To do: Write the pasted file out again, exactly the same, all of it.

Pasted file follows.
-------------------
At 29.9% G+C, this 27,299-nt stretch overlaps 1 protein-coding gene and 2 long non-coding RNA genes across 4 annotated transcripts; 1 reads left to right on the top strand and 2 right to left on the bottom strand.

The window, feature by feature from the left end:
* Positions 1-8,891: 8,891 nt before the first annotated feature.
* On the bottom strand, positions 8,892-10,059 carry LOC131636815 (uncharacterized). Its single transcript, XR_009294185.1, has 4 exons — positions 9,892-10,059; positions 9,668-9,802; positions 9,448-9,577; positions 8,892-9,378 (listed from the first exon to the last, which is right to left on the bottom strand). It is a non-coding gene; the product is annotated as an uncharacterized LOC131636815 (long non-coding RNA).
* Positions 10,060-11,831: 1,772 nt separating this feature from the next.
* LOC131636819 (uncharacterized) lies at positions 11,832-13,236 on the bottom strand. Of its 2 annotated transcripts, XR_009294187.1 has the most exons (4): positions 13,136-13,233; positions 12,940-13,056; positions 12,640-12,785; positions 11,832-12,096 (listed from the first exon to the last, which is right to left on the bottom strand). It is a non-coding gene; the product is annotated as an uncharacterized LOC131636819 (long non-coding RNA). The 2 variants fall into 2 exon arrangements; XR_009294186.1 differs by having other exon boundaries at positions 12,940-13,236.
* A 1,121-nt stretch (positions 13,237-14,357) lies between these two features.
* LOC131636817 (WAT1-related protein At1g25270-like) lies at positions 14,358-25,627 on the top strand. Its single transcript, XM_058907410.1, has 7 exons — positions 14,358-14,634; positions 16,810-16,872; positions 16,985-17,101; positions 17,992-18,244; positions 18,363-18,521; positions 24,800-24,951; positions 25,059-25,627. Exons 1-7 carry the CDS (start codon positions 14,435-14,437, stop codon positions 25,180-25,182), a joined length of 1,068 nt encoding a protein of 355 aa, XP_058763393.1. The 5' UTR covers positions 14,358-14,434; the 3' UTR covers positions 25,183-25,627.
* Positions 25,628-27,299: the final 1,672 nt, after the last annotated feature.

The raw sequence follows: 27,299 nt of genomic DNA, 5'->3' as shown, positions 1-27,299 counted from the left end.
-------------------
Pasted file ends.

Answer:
At 29.9% G+C, this 27,299-nt stretch overlaps 1 protein-coding gene and 2 long non-coding RNA genes across 4 annotated transcripts; 1 reads left to right on the top strand and 2 right to left on the bottom strand.

The window, feature by feature from the left end:
* Positions 1-8,891: 8,891 nt before the first annotated feature.
* On the bottom strand, positions 8,892-10,059 carry LOC131636815 (uncharacterized). Its single transcript, XR_009294185.1, has 4 exons — positions 9,892-10,059; positions 9,668-9,802; positions 9,448-9,577; positions 8,892-9,378 (listed from the first exon to the last, which is right to left on the bottom strand). It is a non-coding gene; the product is annotated as an uncharacterized LOC131636815 (long non-coding RNA).
* Positions 10,060-11,831: 1,772 nt separating this feature from the next.
* LOC131636819 (uncharacterized) lies at positions 11,832-13,236 on the bottom strand. Of its 2 annotated transcripts, XR_009294187.1 has the most exons (4): positions 13,136-13,233; positions 12,940-13,056; positions 12,640-12,785; positions 11,832-12,096 (listed from the first exon to the last, which is right to left on the bottom strand). It is a non-coding gene; the product is annotated as an uncharacterized LOC131636819 (long non-coding RNA). The 2 variants fall into 2 exon arrangements; XR_009294186.1 differs by having other exon boundaries at positions 12,940-13,236.
* A 1,121-nt stretch (positions 13,237-14,357) lies between these two features.
* LOC131636817 (WAT1-related protein At1g25270-like) lies at positions 14,358-25,627 on the top strand. Its single transcript, XM_058907410.1, has 7 exons — positions 14,358-14,634; positions 16,810-16,872; positions 16,985-17,101; positions 17,992-18,244; positions 18,363-18,521; positions 24,800-24,951; positions 25,059-25,627. Exons 1-7 carry the CDS (start codon positions 14,435-14,437, stop codon positions 25,180-25,182), a joined length of 1,068 nt encoding a protein of 355 aa, XP_058763393.1. The 5' UTR covers positions 14,358-14,434; the 3' UTR covers positions 25,183-25,627.
* Positions 25,628-27,299: the final 1,672 nt, after the last annotated feature.

The raw sequence follows: 27,299 nt of genomic DNA, 5'->3' as shown, positions 1-27,299 counted from the left end.